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From Erik Dobák <erik.do...@gmail.com>
Subject Re: [users@httpd] Unknown accepted traffic to my site
Date Thu, 06 Oct 2016 18:41:36 GMT
did you ever try to run that on your own server? what would be the html
response?
E

On 6 October 2016 at 16:47, Spork Schivago <sporkschivago@gmail.com> wrote:

> I remember this!   I contacted the college that was running the scanners
> and got indepth information about what it was and how it worked.
>
> This is the responses I got back from the people running the scan...
>
> Apologies for the long delay. As Stefan said, I've been away on my
> honeymoon.
>
> As far as we know the malware is windows-only and injects itself into
> IIS. I believe most AV vendors have signatures for the malware. Also
> as Stefan said, we've informed law enforcement about infections we've
> discovered, so we expect they'd contact victims. This malware is
> extremely rare, so the likelihood of the party you're interacting with
> being infected is very very low.
>
> If the party would like to share their external public IP I'm also
> happy to check our logs and see if they come back as infected.
>
> With respect to the string and what it elicits. It's a series of 64
> random bytes of data that have been lightly modified to meet a
> specific bit-mangling pattern. An infected machine responds back with
> what looks like 64 random bytes that have the same big mangling
> pattern (but not the same bytes).
>
> If you have further questions, I'm happy to respond.
>
>
>
> In Apache, one person was receiving the bytes and their Apache server was
> responding back with a 200.   The person I talked to looked into it and
> said for that particular IP address, it looked like Apache was sending back
> the default html file, but said the response would vary depending on what
> service was running.   Some might respond with an error page, some might
> respond with an error code, some might send a default page, etc.
>
>
> There's away to do a reverse IP lookup on the IP address and see if
> there's a DNS entry for it.   That's how I was able to successfully figure
> out who the senders were (Berkeley) originally.   I used dig I believe.   I
> don't have access to my Linux box right now, otherwise I'd check to see if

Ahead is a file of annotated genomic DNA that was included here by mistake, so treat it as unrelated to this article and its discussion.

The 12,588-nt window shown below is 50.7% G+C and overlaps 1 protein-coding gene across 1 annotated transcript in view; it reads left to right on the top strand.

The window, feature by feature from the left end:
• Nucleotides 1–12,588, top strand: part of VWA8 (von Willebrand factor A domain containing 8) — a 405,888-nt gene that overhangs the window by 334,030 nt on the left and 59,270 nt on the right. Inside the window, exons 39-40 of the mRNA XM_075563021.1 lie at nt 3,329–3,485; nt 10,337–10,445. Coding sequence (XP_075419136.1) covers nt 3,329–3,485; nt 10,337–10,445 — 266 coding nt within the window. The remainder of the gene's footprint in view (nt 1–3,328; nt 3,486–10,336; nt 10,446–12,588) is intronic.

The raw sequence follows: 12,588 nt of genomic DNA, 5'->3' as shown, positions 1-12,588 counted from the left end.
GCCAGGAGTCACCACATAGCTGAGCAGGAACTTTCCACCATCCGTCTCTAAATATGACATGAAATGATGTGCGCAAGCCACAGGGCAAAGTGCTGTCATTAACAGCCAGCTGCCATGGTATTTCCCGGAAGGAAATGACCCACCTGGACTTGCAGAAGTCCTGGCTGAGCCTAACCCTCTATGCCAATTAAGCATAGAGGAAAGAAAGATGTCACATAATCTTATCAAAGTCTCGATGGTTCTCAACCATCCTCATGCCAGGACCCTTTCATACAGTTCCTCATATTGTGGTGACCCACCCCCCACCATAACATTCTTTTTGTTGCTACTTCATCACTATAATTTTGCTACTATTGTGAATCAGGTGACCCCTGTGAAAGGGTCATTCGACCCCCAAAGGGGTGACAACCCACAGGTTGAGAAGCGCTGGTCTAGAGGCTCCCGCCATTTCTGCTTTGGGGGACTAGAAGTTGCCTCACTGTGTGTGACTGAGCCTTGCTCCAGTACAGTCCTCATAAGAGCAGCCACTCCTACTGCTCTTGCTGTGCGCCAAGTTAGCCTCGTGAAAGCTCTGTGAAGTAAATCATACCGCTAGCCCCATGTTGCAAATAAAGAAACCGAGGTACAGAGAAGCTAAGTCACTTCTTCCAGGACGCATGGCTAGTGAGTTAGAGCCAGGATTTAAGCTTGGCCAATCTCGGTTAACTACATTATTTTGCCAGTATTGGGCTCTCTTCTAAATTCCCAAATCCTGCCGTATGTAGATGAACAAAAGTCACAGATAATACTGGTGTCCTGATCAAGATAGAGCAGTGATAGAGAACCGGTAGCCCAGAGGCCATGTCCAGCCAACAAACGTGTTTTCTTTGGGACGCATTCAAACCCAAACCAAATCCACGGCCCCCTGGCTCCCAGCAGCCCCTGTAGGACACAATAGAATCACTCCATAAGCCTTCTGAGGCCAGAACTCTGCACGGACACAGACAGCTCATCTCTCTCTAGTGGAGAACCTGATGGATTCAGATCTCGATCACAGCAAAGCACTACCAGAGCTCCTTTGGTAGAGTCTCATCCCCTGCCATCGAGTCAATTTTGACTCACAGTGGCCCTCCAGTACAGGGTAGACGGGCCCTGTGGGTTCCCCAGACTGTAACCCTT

> the IP addresses are actually from Berkeley.   There's always a chance that
> they're using more than one server / IP now to conduct the scanning.   I
> believe they were originally trying to scan the whole internet.
>
> They had said it's a very specific type of malware that only affects IIS
> to their knowledge.   If you're not running a Windows server running IIS,
> you should be good to go.
>
> On Thu, Oct 6, 2016 at 8:27 AM, Rainer Canavan <
> rainer.canavan@sevenval.com> wrote:
>
>> On Wed, Oct 5, 2016 at 6:26 PM, Joe Muller <jmuller@arccorp.com> wrote:
>> > From the looks of it I would say it is targeting servers running SSL.
>> Are
>> > you serving up HTTP or HTTPS ?
>>
>> I don't think that that is valid SSL, unless your httpd discards the
>> first few bytes.
>> There was a SANS handler diary entry just yesterday about this:
>>
>> https://isc.sans.edu/forums/diary/SSL+Requests+to+nonSSL+HTT
>> P+Servers/21551/
>>
>> if I try `openssl s_client -connect localhost:14020`, I get the below
>> entry in my access.log,
>> which matches the description in the diary:
>>
>> 127.0.0.1 localhost:14020 - - [06/Oct/2016:14:24:53 +0200] -
>> "\x16\x03\x01\x01,\x01" 400 226 "-" "-"
>>
>> this, however, is something completely different. I'd also guess it's
>> some kind
>> of vulnerability scan:
>>
>> > IP
>> > 0.0.0.0 - - [02/Oct/2016:11:29:08 +0300]
>> > "n\x1d\xb6\x18\x9ad\xec[\x1d\b\xe6k\xbb\xe5L" 200 48605
>> > 0.0.0.0 - - [02/Oct/2016:16:04:20 +0300]
>> > "\x95\xa3\xb1\xce\xc8\xeb:\x86\x87\xb4\x03g\xfa~\x9f{\x07\
>> xda\xef6O\xa1~\x91[\xf2\x05E\xac\xad\x8d\x9d\xbe\xf5\xfc\xc5\"\xed\xa3u"
>> > 200 48605
>>
>> Rainer
>>
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>

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